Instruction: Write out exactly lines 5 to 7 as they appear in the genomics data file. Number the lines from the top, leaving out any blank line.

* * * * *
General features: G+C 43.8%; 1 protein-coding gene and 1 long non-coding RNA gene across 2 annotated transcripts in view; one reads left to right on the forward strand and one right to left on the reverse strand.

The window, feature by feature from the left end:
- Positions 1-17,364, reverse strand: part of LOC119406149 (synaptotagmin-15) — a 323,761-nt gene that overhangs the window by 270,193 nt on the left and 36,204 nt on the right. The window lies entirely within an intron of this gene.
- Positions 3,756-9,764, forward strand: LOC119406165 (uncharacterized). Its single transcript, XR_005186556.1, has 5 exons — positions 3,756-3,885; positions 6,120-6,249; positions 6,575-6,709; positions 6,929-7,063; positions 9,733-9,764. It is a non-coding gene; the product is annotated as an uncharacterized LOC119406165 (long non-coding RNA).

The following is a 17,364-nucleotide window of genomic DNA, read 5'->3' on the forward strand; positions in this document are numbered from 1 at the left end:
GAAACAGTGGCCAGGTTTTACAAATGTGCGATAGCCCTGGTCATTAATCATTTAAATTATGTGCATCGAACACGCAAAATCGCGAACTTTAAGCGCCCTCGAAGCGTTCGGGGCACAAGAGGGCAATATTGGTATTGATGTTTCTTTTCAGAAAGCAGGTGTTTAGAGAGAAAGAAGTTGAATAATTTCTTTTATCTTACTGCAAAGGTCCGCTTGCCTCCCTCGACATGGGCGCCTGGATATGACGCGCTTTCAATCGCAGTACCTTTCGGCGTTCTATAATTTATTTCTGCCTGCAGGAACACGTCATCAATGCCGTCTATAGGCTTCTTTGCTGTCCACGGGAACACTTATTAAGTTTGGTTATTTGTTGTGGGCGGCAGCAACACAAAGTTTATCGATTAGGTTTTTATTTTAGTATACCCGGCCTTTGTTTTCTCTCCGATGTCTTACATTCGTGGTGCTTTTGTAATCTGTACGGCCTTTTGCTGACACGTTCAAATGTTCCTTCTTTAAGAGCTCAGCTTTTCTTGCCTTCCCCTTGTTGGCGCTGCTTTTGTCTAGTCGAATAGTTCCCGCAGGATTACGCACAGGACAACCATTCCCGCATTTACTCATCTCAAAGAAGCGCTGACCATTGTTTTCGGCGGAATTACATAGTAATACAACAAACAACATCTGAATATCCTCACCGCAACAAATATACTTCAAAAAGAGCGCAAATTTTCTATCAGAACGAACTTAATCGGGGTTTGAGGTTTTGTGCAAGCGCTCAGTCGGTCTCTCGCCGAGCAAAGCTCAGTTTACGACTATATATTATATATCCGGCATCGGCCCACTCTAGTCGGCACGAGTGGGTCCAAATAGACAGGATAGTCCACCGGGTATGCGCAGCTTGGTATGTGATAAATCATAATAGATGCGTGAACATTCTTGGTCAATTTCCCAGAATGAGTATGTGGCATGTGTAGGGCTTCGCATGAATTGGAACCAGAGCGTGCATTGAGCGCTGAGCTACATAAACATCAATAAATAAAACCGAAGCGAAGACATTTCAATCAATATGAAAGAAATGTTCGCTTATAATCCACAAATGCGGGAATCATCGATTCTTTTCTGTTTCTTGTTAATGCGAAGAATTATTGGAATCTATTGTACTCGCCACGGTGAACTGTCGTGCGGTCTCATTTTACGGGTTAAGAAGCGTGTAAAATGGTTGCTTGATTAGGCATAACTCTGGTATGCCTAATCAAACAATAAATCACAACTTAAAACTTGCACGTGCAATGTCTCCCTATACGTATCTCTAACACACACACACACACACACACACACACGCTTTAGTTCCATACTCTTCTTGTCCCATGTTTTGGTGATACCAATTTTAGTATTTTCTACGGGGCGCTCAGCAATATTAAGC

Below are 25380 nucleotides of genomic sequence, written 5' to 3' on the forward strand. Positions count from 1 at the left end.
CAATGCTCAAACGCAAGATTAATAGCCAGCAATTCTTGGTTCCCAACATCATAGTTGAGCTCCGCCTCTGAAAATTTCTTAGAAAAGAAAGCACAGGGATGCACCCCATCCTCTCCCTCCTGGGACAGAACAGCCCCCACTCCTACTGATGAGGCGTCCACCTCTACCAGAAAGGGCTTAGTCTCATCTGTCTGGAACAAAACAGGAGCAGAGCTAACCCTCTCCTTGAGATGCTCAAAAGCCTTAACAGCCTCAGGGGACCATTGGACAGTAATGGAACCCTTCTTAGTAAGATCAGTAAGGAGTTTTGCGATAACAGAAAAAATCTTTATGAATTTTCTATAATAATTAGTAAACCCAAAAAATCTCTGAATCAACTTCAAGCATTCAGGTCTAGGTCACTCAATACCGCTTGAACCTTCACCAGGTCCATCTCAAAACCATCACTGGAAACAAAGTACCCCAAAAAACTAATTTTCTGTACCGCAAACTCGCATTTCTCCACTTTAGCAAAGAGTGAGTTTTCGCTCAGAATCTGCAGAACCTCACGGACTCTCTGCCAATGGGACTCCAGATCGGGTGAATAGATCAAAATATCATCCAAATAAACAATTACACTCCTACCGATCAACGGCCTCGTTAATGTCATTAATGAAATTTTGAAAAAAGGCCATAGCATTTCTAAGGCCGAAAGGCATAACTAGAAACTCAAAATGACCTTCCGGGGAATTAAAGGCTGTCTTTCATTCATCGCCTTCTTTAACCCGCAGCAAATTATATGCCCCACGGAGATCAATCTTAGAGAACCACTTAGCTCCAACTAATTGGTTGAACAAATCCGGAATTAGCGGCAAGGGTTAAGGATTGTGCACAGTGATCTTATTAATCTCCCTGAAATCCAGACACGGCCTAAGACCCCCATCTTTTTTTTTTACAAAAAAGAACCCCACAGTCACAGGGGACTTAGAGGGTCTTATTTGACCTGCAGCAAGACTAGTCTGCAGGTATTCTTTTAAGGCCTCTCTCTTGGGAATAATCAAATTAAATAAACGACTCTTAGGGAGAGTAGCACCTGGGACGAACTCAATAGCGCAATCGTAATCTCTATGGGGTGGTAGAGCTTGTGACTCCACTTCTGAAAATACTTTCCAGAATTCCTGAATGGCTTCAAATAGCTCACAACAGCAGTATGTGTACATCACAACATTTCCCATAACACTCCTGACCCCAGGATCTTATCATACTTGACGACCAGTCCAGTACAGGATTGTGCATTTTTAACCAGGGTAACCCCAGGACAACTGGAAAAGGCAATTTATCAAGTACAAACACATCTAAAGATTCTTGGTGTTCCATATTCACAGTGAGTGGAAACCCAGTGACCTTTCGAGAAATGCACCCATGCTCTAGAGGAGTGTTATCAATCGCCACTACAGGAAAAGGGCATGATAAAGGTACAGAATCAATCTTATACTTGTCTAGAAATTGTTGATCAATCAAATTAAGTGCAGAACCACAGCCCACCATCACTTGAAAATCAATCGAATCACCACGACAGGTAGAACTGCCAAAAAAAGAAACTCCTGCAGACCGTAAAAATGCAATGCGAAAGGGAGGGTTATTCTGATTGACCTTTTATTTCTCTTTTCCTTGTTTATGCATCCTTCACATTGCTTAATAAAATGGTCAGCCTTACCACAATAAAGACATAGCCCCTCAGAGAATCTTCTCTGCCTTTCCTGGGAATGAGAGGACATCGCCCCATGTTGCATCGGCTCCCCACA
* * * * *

The following is a 17,364-nucleotide window of genomic DNA, read 5'->3' on the forward strand; positions in this document are numbered from 1 at the left end:
GAAACAGTGGCCAGGTTTTACAAATGTGCGATAGCCCTGGTCATTAATCATTTAAATTATGTGCATCGAACACGCAAAATCGCGAACTTTAAGCGCCCTCGAAGCGTTCGGGGCACAAGAGGGCAATATTGGTATTGATGTTTCTTTTCAGAAAGCAGGTGTTTAGAGAGAAAGAAGTTGAATAATTTCTTTTATCTTACTGCAAAGGTCCGCTTGCCTCCCTCGACATGGGCGCCTGGATATGACGCGCTTTCAATCGCAGTACCTTTCGGCGTTCTATAATTTATTTCTGCCTGCAGGAACACGTCATCAATGCCGTCTATAGGCTTCTTTGCTGTCCACGGGAACACTTATTAAGTTTGGTTATTTGTTGTGGGCGGCAGCAACACAAAGTTTATCGATTAGGTTTTTATTTTAGTATACCCGGCCTTTGTTTTCTCTCCGATGTCTTACATTCGTGGTGCTTTTGTAATCTGTACGGCCTTTTGCTGACACGTTCAAATGTTCCTTCTTTAAGAGCTCAGCTTTTCTTGCCTTCCCCTTGTTGGCGCTGCTTTTGTCTAGTCGAATAGTTCCCGCAGGATTACGCACAGGACAACCATTCCCGCATTTACTCATCTCAAAGAAGCGCTGACCATTGTTTTCGGCGGAATTACATAGTAATACAACAAACAACATCTGAATATCCTCACCGCAACAAATATACTTCAAAAAGAGCGCAAATTTTCTATCAGAACGAACTTAATCGGGGTTTGAGGTTTTGTGCAAGCGCTCAGTCGGTCTCTCGCCGAGCAAAGCTCAGTTTACGACTATATATTATATATCCGGCATCGGCCCACTCTAGTCGGCACGAGTGGGTCCAAATAGACAGGATAGTCCACCGGGTATGCGCAGCTTGGTATGTGATAAATCATAATAGATGCGTGAACATTCTTGGTCAATTTCCCAGAATGAGTATGTGGCATGTGTAGGGCTTCGCATGAATTGGAACCAGAGCGTGCATTGAGCGCTGAGCTACATAAACATCAATAAATAAAACCGAAGCGAAGACATTTCAATCAATATGAAAGAAATGTTCGCTTATAATCCACAAATGCGGGAATCATCGATTCTTTTCTGTTTCTTGTTAATGCGAAGAATTATTGGAATCTATTGTACTCGCCACGGTGAACTGTCGTGCGGTCTCATTTTACGGGTTAAGAAGCGTGTAAAATGGTTGCTTGATTAGGCATAACTCTGGTATGCCTAATCAAACAATAAATCACAACTTAAAACTTGCACGTGCAATGTCTCCCTATACGTATCTCTAACACACACACACACACACACACACACACGCTTTAGTTCCATACTCTTCTTGTCCCATGTTTTGGTGATACCAATTTTAGTATTTTCTACGGGGCGCTCAGCAATATTAAGC

Below are 25380 nucleotides of genomic sequence, written 5' to 3' on the forward strand. Positions count from 1 at the left end.